by Alyssa Milano | 5.17.19
We are experiencing a #WarOnWomen. We must speak out and advocate for protecting our reproductive rights. Learn more below, and click above to take action.
What’s the story?
- A number of red states have passed - or are considering - restrictive abortion laws to “begin a long overdue effort to directly challenge Roe v. Wade.”
- The above quote comes from Alabama Lt. Gov. Will Ainsworth (R), whose southern state recently passed the country's strictest abortion law. Alabama state Rep. Terri Collins (R), who sponsored the bill that makes no exceptions for rape or incest, said after its passage:
"This bill is about challenging Roe v. Wade and protecting the lives of the unborn, because an unborn baby is a person who deserves love and protection."
Anti-abortion states hope that legal challenges to their laws make their way to the conservative-majority Supreme Court. President Donald Trump made a campaign promise to try and repeal Roe v. Wade:
“If we put another two or perhaps three justices on, that will happen,” he said of overturning Roe, the basis for legal abortion in the U.S. since 1973. “And that will happen automatically, in my opinion, because I am putting pro-life justices on the court."
- So, now that Trump has seated two conservatives - Justice Brett Kavanaugh and Justice Neil Gorsuch - what would happen if Roe v. Wade were overturned?
A shift to the states
- Without Roe, the constitutional right to obtain an abortion would be gone.
- However, ending Roe wouldn’t end abortion – or the fight over abortion – in America. Rather, a repeal of the landmark decision would shift the battle from federal to state court.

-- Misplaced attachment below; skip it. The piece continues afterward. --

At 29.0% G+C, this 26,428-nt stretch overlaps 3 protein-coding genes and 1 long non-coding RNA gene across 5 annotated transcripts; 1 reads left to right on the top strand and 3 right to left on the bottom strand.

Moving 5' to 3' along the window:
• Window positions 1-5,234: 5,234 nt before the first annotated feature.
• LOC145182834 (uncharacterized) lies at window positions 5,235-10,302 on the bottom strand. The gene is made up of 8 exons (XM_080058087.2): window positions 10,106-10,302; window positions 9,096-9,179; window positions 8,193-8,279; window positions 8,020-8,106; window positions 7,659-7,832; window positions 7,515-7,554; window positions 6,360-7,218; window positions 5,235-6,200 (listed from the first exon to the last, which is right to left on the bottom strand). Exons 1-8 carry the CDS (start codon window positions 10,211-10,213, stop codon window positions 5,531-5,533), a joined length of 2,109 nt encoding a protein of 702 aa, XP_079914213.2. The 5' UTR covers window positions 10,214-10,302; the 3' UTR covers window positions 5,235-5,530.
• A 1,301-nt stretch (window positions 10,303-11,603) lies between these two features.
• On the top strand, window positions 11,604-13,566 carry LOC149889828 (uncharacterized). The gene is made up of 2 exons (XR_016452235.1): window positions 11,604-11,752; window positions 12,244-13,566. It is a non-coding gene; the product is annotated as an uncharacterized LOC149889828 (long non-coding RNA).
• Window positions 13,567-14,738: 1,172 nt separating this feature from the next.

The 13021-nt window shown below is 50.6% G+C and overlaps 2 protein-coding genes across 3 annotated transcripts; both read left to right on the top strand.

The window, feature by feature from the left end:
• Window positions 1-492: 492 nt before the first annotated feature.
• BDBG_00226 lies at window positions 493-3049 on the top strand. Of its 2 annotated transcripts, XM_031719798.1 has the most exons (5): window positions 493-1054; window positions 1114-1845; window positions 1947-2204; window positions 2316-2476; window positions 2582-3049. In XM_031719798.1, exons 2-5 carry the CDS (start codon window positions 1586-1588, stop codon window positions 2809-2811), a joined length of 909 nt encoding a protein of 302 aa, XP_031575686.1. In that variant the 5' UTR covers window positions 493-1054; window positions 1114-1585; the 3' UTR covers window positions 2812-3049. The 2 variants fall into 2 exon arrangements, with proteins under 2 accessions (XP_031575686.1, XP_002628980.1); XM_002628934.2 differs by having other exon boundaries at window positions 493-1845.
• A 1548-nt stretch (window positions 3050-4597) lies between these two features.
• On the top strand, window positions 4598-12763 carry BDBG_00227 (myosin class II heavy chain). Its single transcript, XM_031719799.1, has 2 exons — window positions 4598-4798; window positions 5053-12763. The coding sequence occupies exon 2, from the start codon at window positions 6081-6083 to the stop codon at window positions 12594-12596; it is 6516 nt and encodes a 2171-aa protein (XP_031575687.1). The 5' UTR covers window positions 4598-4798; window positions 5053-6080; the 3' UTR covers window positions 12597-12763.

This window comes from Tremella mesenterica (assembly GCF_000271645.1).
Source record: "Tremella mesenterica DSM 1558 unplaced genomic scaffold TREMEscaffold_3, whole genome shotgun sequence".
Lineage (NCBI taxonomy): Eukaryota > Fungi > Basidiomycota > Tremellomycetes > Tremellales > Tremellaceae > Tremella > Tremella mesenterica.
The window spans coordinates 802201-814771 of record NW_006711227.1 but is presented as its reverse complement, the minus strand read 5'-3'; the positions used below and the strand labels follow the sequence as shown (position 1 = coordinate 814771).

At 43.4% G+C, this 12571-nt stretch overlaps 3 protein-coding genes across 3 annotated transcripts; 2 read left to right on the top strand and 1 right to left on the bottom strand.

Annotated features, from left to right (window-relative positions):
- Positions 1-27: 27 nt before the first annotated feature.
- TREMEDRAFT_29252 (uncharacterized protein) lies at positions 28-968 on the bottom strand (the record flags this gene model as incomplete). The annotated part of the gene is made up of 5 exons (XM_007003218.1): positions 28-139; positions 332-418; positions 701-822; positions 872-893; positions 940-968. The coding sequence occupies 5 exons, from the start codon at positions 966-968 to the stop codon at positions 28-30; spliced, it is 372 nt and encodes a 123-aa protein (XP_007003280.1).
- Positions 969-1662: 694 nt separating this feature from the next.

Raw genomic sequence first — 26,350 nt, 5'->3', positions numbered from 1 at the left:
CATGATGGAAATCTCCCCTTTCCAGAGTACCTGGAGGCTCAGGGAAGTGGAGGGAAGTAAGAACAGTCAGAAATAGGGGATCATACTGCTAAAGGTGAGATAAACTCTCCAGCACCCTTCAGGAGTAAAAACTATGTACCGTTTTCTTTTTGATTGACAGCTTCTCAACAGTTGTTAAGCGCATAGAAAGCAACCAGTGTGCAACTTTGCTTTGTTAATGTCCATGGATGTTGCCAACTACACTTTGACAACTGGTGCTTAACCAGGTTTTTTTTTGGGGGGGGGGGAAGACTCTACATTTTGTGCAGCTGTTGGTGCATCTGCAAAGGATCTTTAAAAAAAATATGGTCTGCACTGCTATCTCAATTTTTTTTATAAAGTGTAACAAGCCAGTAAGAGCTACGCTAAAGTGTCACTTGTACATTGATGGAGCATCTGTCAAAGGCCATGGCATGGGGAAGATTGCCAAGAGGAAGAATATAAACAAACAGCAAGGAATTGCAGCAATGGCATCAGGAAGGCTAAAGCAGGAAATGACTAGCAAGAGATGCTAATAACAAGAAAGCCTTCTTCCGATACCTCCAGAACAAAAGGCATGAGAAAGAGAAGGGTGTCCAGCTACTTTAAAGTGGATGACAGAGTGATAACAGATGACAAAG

- States would need to pass regulations about when, where, and under what circumstances women could access abortions.
- As the Cincinnati Enquirer put it:
“Those on both sides of the debate say the result would be a patchwork of new laws, with some states enacting outright bans, others setting tougher restrictions, and still others maintaining the status quo.”
17 states poised to effectively ban abortion
- Four states - North and South Dakota, Mississippi, and Louisiana – have approved what are known as “trigger laws” that would ban abortion the moment SCOTUS overturns Roe.
- Ten states - whose bans on abortion were ended by Roe – would probably see those pre-Roe bans reinstated.
- Abortion would remain legal in eight states, including California and Maryland which have laws explicitly protecting the right for women to obtain an abortion.
- Forty-three states have passed limits on abortions, and six states are down to one provider.
Crossing state lines
- Overturning Roe would likely create a network were women living in states that ban abortions would have to travel hundreds of miles or more to find a clinic across state lines.
- This could give rise to more groups like Fund Texas Choice, a nonprofit that arranges and funds travel for women seeking abortions in the restrictive Lone Star State.
- However, the L.A. Times explained that “women in conservative states who couldn’t afford to travel to places where abortion was legal would be most at risk, experts in abortion law say.”
Doctors and pregnant women could be subject to criminal prosecution
- Those unable to travel for abortions could turn to doctors willing to illegally perform the procedure in their state.
- Several states have laws stating that doctors who provide abortions illegally would risk prison sentences, as could the women who obtained them.
- “Police used to go into the hospitals and emergency rooms trying to find evidence,” Leslie Reagan, author of the book “When Abortion Was a Crime”, told the Times. “They would stake out clinics and round up women as they left.… Women would be threatened, interrogated and brought into court as witnesses against their providers.”
(Photo Credit: Giraffebacon via Flickr)
Originally published by Countable